OBJECTIVE: Add hardware processing to Cubase’s virtual environment.
BACKGROUND: You’re not restricted to using virtual plug-ins within Cubase; you can also integrate external hardware devices,
like rack and “lunchbox” processors. However, note that your audio interface needs enough I/O to dedicate an output to send
signals to the external effect, as well as dedicate an input to receive signals from the external effect.
1. Go Devices > VST Connections
(or type F4).
2. Click on the External FX tab, click on
Add External FX, name the external effect,
choose the send/return configuration (e.g.,
mono, stereo, surround, etc.), click on
Associate MIDI Device (see Tips), then
click on OK.
3. In the VST Connections window, under
Audio Device choose the audio interface
that connects to the external effect. Under
Device Port, select the interface ports over
which you will send and receive external
signals. Then, close the window.
4. Call up the VST Audio Channel Settings
for the track where you want to insert the
external effect. Under available plug-ins,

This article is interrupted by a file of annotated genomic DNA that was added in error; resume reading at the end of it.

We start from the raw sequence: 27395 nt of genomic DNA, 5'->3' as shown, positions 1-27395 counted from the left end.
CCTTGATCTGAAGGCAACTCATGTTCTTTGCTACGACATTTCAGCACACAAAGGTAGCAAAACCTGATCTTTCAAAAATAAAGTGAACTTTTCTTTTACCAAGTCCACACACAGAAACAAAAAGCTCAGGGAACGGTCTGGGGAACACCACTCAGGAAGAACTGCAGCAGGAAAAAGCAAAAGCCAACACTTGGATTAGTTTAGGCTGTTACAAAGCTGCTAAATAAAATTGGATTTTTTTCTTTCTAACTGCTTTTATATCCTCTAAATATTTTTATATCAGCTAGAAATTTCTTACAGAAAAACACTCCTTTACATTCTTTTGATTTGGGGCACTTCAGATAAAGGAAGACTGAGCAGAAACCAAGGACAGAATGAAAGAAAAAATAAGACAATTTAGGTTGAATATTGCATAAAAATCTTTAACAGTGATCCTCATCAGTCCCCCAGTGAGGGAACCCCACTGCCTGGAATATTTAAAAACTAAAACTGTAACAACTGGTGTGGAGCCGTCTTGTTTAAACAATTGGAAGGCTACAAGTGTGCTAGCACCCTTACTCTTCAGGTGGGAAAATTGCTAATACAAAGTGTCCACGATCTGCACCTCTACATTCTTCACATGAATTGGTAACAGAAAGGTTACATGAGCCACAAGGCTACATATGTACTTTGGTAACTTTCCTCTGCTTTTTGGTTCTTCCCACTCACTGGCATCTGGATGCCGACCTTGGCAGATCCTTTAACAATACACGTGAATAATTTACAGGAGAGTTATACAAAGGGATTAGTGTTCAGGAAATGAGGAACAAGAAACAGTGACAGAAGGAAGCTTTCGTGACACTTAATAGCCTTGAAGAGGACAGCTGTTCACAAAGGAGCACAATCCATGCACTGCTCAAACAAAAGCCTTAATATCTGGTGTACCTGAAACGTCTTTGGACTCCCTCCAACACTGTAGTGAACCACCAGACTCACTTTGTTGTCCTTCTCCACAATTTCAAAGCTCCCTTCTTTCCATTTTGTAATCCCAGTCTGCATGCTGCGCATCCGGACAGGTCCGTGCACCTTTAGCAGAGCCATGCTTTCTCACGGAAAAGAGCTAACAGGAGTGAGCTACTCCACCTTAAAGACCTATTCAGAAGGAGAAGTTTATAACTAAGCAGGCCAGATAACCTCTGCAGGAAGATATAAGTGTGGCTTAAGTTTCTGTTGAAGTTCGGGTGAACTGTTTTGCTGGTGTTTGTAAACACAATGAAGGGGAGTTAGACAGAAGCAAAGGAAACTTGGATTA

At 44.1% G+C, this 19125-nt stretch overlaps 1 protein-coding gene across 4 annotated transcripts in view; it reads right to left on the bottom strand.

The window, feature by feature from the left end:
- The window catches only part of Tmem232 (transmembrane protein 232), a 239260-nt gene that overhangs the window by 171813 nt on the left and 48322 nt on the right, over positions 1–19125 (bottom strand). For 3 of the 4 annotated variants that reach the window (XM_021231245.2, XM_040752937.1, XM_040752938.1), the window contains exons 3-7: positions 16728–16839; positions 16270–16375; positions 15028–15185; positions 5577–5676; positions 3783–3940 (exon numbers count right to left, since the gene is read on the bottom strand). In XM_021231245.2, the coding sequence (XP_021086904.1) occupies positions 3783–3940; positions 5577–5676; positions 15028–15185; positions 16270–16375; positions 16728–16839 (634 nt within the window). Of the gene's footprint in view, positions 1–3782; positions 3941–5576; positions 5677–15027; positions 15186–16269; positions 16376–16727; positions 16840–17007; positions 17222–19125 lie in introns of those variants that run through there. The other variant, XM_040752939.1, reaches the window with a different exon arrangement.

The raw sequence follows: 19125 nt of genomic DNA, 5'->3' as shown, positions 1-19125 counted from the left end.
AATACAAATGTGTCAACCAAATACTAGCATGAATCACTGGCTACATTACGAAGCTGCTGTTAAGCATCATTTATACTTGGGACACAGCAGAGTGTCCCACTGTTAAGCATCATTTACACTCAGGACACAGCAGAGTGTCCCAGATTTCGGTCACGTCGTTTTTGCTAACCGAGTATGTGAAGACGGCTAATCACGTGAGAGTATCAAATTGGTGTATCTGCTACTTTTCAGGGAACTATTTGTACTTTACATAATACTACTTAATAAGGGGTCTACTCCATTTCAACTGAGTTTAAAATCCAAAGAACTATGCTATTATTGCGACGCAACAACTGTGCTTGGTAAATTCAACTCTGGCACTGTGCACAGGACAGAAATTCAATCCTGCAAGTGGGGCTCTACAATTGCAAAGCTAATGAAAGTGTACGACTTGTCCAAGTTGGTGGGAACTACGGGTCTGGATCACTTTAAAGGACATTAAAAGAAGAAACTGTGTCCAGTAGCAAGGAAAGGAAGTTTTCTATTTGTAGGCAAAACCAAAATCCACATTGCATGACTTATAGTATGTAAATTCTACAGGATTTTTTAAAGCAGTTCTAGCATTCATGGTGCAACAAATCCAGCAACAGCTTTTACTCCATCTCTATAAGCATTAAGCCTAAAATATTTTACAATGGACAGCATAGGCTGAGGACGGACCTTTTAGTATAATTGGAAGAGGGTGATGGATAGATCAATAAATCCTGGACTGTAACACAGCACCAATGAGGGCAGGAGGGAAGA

choose External Plug-Ins (name of external
plug-in you entered in Step 2).
5. Click on the channel insert’s Edit button.
In the window that appears, click on the
“pulse” button; Cubase then measures any
delay through the effect so it can add
appropriate compensation. Done!
¦ In Step 2, if there is no MIDI device associated with the external
effect, create a MIDI device as this is necessary for automatic
delay compensation through the effect (Cubase compensates
automatically for any interface latency).
¦ In Step 3, note the fields toward the right for adjusting delay,
send gain, and return gain. Use the gain controls to trim the
signal as needed. You can do delay compensation in this window
by right-clicking on the Delay field and selecting “Check User
Delay.” These controls are also visible in Step 5, and may be
¦ If you want to freeze the track, it must be done in real-time as
audio needs to pass through the effect in real time.